EAST LANSING, Mich. – New outrage over an ongoing controversy at Michigan State University has students, faculty, and donors calling for the release of a new report about why the well-liked head of the business school was ousted earlier this year.
The school board brought in an outside law firm to investigate the resignation of Sanjay Gupta.
MSU’s Board of Trustees was given the details of that report Thursday (Dec. 15) but reportedly told lawyers not to present it in writing, meaning there would be no paper trail for reporters or concerned Spartans to ask for. Those concerns were made known loud and clear on Friday.
Gupta was forced to resign in August after he failed to report a Title IX violation stemming from inappropriate behavior by two other staff members during a faculty party last spring.
He had also expressed a desire to become university president before leaving, and faculty members called his resignation mysterious, prompting an outside investigation.
During their meeting Friday, the board did not address what was in the report and has made it impossible to access through public records. The board was briefed by lawyers who conducted the outside investigation but did not keep documented records, thus exempting the report from public records requests.
“Honesty, accountability, and leadership to do what’s right,” said Michael Balow, a former candidate for the board of trustees. “Three Christmas wishes for all of you from me.”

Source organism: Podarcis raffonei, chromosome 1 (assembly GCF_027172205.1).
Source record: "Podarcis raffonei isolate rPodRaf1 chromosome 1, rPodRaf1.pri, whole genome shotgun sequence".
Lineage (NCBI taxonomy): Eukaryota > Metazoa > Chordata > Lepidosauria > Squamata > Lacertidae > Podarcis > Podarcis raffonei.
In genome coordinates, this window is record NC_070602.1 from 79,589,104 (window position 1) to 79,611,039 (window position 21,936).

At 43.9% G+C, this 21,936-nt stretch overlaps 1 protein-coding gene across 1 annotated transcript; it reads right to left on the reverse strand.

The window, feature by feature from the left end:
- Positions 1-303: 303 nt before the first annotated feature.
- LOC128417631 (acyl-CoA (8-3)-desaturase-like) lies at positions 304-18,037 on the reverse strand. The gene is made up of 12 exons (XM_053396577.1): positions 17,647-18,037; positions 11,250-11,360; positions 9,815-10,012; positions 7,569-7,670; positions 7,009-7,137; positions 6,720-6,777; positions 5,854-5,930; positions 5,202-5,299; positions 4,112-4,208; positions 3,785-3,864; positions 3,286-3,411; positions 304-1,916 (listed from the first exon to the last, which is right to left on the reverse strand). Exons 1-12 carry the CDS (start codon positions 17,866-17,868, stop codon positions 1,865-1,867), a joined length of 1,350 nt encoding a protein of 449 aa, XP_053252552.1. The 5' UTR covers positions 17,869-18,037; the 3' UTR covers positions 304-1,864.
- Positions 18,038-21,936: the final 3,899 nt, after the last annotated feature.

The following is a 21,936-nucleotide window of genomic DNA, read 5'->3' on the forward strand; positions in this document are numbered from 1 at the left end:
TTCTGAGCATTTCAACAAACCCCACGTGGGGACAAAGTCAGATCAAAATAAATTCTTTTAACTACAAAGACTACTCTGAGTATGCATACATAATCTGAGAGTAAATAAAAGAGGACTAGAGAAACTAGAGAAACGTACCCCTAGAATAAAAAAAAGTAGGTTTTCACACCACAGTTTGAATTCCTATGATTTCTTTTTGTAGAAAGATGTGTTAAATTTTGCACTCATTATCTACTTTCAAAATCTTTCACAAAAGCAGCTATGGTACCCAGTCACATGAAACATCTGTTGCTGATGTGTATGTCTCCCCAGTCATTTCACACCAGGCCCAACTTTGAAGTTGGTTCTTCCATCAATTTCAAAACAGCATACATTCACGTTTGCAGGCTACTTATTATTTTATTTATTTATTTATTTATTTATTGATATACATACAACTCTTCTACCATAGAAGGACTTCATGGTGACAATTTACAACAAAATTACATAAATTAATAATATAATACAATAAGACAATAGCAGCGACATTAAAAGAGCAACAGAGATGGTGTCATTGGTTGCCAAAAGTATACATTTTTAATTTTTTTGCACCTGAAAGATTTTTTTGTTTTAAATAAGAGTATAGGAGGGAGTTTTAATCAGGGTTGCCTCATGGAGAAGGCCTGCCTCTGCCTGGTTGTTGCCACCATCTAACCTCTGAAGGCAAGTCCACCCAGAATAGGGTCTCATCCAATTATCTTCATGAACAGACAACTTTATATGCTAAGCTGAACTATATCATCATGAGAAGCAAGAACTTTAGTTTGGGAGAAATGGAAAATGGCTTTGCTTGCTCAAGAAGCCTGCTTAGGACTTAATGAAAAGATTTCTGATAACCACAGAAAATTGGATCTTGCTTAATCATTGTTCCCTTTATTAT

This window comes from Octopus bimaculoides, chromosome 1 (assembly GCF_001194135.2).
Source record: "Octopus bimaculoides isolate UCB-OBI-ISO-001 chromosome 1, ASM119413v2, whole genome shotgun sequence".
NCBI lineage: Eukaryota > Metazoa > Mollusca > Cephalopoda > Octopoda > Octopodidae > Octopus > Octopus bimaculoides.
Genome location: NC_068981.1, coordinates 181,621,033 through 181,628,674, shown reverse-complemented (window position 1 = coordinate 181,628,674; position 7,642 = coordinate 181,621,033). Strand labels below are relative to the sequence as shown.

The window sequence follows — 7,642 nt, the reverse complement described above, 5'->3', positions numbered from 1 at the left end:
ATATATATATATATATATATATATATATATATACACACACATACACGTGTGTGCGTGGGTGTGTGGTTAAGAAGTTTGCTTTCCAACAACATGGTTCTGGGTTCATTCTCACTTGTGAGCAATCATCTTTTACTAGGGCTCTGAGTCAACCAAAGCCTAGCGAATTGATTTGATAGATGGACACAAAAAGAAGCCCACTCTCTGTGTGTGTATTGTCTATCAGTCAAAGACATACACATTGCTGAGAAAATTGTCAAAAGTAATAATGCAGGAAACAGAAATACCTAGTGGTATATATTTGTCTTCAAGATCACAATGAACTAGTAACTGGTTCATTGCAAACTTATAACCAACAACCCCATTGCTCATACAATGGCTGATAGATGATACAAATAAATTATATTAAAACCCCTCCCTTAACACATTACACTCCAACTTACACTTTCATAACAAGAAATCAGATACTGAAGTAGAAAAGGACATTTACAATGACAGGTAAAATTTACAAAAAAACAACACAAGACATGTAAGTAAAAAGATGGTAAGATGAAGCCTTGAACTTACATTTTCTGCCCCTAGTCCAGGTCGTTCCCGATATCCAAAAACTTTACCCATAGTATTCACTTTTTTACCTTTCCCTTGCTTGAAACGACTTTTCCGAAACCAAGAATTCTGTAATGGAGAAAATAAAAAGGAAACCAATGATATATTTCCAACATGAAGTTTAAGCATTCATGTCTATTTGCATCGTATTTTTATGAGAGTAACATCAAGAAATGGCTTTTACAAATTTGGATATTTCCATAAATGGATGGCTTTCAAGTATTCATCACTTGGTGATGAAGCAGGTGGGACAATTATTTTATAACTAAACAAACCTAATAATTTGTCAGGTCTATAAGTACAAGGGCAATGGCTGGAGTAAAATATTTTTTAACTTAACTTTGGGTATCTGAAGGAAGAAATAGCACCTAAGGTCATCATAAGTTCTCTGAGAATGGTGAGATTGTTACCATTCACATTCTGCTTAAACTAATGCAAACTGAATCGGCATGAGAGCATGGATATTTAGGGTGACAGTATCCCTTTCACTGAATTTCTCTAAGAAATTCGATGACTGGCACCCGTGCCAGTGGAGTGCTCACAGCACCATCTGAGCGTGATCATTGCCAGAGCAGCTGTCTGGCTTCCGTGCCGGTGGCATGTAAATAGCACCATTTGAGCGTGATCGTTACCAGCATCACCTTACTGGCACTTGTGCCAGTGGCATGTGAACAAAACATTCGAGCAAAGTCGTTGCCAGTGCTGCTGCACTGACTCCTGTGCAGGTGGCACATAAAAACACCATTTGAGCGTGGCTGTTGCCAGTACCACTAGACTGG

“Any coverup of all the facts by the board will only result in the continuation of unethical behavior by those in charge and greater harm to the university,” said Nancy Vella, a donor and MSU alumni. “How can you, as board members, pretend nothing is wrong? Why don’t you strive for transparency and do the right thing?”
Vella also warned the board that she would be boycotting donations to the business school. She told trustees not to underestimate how serious alums are about seeing the report and how strong the support for Gupta remains.
Still, Interim President Teresa Woodruff praised the university’s work on Title IX protections.
“I am committed to building trust with our university communities around RVSM prevention work,” said Woodruff. “I want to thank MSU’s people for building a culture of support.”
The university is also expected to release the findings of a campus-wide survey.